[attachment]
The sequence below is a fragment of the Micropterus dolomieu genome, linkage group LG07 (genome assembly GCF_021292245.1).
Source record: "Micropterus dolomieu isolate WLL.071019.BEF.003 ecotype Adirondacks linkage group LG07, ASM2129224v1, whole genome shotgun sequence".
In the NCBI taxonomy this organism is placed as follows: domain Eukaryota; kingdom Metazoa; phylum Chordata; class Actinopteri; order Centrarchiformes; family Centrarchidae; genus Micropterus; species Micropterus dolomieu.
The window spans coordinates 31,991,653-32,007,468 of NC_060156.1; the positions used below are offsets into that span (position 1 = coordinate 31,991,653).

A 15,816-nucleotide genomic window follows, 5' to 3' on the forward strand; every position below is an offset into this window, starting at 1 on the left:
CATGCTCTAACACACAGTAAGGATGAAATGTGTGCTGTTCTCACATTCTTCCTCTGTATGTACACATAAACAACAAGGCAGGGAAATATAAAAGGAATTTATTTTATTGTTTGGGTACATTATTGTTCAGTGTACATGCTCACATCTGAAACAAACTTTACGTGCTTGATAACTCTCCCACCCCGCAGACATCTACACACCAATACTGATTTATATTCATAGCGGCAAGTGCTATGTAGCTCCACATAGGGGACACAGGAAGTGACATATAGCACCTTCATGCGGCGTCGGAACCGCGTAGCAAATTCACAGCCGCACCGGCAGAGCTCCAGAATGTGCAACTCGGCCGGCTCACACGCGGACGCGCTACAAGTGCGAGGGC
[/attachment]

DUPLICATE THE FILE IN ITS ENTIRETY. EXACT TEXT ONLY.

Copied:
The sequence below is a fragment of the Micropterus dolomieu genome, linkage group LG07 (genome assembly GCF_021292245.1).
Source record: "Micropterus dolomieu isolate WLL.071019.BEF.003 ecotype Adirondacks linkage group LG07, ASM2129224v1, whole genome shotgun sequence".
In the NCBI taxonomy this organism is placed as follows: domain Eukaryota; kingdom Metazoa; phylum Chordata; class Actinopteri; order Centrarchiformes; family Centrarchidae; genus Micropterus; species Micropterus dolomieu.
The window spans coordinates 31,991,653-32,007,468 of NC_060156.1; the positions used below are offsets into that span (position 1 = coordinate 31,991,653).

A 15,816-nucleotide genomic window follows, 5' to 3' on the forward strand; every position below is an offset into this window, starting at 1 on the left:
CATGCTCTAACACACAGTAAGGATGAAATGTGTGCTGTTCTCACATTCTTCCTCTGTATGTACACATAAACAACAAGGCAGGGAAATATAAAAGGAATTTATTTTATTGTTTGGGTACATTATTGTTCAGTGTACATGCTCACATCTGAAACAAACTTTACGTGCTTGATAACTCTCCCACCCCGCAGACATCTACACACCAATACTGATTTATATTCATAGCGGCAAGTGCTATGTAGCTCCACATAGGGGACACAGGAAGTGACATATAGCACCTTCATGCGGCGTCGGAACCGCGTAGCAAATTCACAGCCGCACCGGCAGAGCTCCAGAATGTGCAACTCGGCCGGCTCACACGCGGACGCGCTACAAGTGCGAGGGC